Moisture, Mildew

Old 01-18-01, 06:53 AM
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Hi all,

I will be ripping my 60's era panelled, uninsulated, unheated basement out this spring.

This is not the first basement I have done, but, I'm trying to avoid a problem I had experienced in the last basement refinish with moisture, and mildew.

Basement is 3-4' below grade. The last basement I refurbished was also 3-4' below grade, with NO leaks, or water problems. to do the job right, I Thoro-sealed the entire basement....all walls, and floor. This Thoro-seal is supposed to seal the concrete. It is applied with a big paint brush, and dries like a cement. Well, I sealed the walls and floor, then used steel studs (2X4) for the walls, and installed 2" thick foil faced foam boards between the studs 16"OC, and put 1/2" green board up (Water resistant sheetrock). The walls were built out from the concrete foundation approximately 3-4". I also installed a new heating zone, then, installed 14' of High Output baseboard (hot water). The floor had moisture resistant padding with carpeting install over it.

Then I put a drop ceiling in, good stuff, with foil backed 2X2 panels.

I still had a dampness, and mildew problem down there. I then proceeded to rip out the new basement window (1 of the two NEW windows), and installed an air conditioner. It helped the moisture and dampness problem during the summer, but in the spring and fall, when your not running the heat or AC, the moisture problem came back.

So, short of being relegated to running a de-humidifier (Which you probably guessed I am trying to avoid), what the heck can one do to insure this does not happen again? I went through considerable work and expense to insure the basement was well sealed and insulated, only to have it smell like damp, mildew. Yucch.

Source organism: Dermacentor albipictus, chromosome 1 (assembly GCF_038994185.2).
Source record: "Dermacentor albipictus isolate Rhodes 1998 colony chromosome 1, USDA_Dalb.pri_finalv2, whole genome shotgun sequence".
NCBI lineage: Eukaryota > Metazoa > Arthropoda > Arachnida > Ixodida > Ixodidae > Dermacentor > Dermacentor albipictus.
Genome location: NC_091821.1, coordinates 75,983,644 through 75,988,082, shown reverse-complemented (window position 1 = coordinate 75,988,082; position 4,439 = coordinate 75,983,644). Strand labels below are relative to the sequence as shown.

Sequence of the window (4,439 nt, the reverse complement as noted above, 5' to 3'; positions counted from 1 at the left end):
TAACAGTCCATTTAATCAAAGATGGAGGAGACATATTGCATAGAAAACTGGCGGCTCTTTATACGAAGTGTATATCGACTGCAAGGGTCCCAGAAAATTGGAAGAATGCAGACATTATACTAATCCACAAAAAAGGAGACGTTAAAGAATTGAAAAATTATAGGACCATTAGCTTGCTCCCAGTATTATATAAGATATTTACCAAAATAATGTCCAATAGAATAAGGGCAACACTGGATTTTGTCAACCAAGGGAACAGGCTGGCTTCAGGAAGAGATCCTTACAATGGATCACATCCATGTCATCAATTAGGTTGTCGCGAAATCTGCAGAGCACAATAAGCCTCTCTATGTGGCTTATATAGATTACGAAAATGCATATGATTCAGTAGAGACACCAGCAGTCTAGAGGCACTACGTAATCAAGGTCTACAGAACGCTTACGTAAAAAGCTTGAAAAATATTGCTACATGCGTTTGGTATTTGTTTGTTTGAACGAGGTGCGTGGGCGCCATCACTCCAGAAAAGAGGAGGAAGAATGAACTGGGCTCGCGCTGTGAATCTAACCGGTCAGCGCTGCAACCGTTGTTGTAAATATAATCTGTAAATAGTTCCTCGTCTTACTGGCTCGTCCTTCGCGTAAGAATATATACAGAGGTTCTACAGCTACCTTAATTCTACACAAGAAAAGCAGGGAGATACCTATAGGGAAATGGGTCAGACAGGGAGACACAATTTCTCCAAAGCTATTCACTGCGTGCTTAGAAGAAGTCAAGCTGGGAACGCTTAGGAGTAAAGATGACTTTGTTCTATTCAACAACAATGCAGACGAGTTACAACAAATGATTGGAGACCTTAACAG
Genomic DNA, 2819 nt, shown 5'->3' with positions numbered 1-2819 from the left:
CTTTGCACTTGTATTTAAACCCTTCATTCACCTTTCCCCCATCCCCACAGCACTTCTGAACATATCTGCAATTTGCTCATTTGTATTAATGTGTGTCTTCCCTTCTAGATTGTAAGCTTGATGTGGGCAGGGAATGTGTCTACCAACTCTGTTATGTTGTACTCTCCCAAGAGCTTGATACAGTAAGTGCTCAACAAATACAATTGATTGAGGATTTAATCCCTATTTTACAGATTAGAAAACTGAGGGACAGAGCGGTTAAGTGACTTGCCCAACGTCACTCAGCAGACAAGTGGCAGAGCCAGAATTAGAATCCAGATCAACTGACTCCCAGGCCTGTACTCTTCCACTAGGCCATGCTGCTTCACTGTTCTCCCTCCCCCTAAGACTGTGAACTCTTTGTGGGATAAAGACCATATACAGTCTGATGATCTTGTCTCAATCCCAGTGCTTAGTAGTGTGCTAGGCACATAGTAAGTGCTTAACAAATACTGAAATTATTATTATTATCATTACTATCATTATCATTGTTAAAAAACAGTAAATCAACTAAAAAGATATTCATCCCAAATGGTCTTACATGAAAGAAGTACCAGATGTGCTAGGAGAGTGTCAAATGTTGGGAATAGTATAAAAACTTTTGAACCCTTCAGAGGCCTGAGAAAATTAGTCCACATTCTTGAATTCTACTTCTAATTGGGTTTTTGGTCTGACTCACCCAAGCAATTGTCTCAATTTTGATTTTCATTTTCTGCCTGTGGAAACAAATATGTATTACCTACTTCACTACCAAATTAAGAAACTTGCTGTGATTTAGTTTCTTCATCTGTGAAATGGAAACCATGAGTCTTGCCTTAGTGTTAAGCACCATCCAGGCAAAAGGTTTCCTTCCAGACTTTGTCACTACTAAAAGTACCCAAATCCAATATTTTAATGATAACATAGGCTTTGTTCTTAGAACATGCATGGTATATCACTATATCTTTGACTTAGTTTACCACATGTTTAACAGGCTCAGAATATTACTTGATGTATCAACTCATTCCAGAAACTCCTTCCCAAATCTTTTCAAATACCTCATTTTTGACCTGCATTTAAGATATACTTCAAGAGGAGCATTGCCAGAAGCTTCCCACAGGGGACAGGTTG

The one difference between my old basement, and the one I will be doing now is, this house has Central air. The basement has a duct coming down to the basement, which supplies cool air, but it does NOT have another duct to the return air (Which I will do, cause it aint' working right if the air is not being exchanged).

So, anybody out there see something I didnt do right to avoid this again? I'm certainly at a loss.

Old 01-18-01, 07:22 PM
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Maybe when you insulate your walls you can put a plastic 4 mil. vapor barrier up instead of the foil faced. It might be a tighter seal.Other than that your sound like you got all your bases covered.One more tip, I hold my drywall off the floor a 1/2 inch in case of possible water leaks.I see alot of basement with drywall damage at the bottom of the sheets.
Old 01-20-01, 05:16 PM
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Moisture can come from many sources

Moisture can come from many sources. Concrete is porous to the extent that water can seep though. Stopping the water from the inside (as you tried with the sealant paint) is temporary at best. The only effective method is from the outside.

Other sources are cooking, a lot of plants in the house, vent-free fireplaces, venting the dryer in the house.

To see how really dry your basement is, tape a 3' x 3' piece of plastic to the wall. Tape another to the floor. Tape all the edges. Leave it for several days. If you see moisture between the palstic and the concrete, you have a moisture problem that sealing the inside will not solve long term.

If you live in a humid area, you may need to run a humidifier.

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